Wednesday, January 2, 2013

Making Sense of Our Story

Writing about important personal experiences in an emotional way for as little as 15 minutes over the course of three days brings about improvements in mental and physical health.
This finding has been replicated across age, gender, culture, social class, and personality type.
Using a text-analysis computer program, it was discovered that those who benefit maximally from writing tend to use a high number of positive-emotion words, a moderate amount of negative-emotion words, and increase their use of cognitive words over the days of writing.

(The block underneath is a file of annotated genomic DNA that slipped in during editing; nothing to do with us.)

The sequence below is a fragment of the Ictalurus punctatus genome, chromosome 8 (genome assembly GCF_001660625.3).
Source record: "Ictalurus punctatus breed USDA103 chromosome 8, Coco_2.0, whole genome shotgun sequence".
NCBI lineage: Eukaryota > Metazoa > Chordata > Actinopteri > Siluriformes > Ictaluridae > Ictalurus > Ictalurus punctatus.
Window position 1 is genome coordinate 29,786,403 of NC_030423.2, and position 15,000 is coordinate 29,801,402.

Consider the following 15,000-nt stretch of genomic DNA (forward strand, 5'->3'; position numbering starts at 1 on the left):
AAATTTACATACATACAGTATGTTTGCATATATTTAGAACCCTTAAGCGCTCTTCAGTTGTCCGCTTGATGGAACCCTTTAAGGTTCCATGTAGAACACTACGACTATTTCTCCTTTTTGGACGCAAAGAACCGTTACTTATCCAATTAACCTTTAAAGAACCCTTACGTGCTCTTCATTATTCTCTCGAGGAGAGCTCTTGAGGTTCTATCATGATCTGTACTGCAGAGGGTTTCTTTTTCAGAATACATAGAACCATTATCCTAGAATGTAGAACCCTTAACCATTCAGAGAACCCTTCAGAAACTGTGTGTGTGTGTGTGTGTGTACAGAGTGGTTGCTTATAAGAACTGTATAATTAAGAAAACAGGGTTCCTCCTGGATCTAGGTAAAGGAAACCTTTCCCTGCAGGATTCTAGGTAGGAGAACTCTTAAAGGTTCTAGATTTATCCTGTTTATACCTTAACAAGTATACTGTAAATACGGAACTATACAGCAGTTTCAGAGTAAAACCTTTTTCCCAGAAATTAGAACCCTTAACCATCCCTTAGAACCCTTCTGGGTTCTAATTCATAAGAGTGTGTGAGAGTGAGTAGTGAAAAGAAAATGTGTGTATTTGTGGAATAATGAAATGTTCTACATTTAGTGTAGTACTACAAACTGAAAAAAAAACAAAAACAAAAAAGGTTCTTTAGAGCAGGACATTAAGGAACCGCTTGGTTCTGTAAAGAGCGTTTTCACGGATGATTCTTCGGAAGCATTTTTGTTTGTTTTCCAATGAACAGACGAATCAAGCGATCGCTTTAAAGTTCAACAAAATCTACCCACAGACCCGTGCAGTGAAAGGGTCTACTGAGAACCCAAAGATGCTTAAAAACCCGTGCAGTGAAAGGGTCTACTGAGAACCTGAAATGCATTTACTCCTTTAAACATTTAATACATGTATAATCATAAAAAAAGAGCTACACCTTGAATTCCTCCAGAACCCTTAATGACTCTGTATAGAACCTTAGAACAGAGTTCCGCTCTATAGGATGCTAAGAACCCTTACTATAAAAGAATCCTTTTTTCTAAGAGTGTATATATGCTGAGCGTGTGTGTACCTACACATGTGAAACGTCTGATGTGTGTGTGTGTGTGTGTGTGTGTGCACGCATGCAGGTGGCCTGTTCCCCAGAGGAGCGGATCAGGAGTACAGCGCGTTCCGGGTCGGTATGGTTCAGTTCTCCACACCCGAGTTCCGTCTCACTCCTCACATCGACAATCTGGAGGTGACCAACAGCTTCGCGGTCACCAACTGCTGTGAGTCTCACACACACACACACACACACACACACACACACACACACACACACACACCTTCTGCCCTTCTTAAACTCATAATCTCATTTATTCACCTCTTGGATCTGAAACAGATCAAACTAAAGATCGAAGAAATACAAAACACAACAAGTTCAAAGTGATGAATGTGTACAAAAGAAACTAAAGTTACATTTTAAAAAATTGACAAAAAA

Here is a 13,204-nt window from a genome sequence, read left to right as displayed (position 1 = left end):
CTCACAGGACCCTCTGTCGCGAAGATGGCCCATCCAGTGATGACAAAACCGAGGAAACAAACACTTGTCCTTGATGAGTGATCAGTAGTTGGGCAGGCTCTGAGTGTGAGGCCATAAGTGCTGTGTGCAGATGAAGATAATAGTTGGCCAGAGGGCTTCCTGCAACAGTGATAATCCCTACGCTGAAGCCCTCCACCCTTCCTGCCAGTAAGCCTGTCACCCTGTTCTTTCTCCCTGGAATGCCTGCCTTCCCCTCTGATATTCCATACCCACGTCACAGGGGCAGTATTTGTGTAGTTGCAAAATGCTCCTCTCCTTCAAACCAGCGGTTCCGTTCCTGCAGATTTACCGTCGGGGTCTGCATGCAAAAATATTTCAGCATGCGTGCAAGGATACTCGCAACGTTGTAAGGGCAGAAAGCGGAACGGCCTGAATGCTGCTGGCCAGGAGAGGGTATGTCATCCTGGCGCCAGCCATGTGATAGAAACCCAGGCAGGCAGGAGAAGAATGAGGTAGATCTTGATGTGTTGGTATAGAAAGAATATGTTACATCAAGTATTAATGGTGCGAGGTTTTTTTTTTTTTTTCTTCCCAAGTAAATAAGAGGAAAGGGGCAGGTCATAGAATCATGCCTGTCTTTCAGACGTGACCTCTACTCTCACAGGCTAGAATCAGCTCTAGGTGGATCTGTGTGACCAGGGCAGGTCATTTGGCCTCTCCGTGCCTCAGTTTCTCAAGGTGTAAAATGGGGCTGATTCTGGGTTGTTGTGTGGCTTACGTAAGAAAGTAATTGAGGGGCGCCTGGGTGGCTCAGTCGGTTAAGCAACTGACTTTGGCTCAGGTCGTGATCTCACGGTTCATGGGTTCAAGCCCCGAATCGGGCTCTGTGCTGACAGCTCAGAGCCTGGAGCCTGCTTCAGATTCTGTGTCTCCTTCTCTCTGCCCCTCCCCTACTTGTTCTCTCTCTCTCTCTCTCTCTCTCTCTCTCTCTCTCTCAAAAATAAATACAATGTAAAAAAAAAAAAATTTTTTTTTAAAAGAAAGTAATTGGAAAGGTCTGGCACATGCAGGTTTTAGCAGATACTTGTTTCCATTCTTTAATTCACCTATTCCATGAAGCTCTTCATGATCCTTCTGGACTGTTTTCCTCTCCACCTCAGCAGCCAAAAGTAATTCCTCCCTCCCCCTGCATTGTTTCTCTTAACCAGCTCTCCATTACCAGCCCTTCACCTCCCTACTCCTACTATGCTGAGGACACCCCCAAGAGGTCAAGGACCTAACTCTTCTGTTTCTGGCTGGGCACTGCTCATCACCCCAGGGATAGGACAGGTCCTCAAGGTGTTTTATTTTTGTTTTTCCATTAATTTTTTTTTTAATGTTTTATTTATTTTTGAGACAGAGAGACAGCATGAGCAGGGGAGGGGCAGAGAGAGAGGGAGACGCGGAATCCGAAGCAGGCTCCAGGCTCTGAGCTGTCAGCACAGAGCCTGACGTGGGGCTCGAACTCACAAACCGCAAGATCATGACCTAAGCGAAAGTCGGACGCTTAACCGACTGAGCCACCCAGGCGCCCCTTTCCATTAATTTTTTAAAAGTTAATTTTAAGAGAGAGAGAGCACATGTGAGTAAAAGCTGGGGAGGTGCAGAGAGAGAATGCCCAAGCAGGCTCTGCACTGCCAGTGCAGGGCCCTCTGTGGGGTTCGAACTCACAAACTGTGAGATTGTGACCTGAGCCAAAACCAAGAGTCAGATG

These findings suggest that the formation of a narrative is critical and is an indicator of good mental and physical health. Ongoing studies suggest that writing serves the function of organizing complex emotional experiences.

Forming a Story: The Health Benefits of Narrative
James W. Pennebaker and Janel D. Seagal The University of Texas at Austin
JOURNAL OF CLINICAL PSYCHOLOGY, Vol. 55(10), 1243–1254 (1999)

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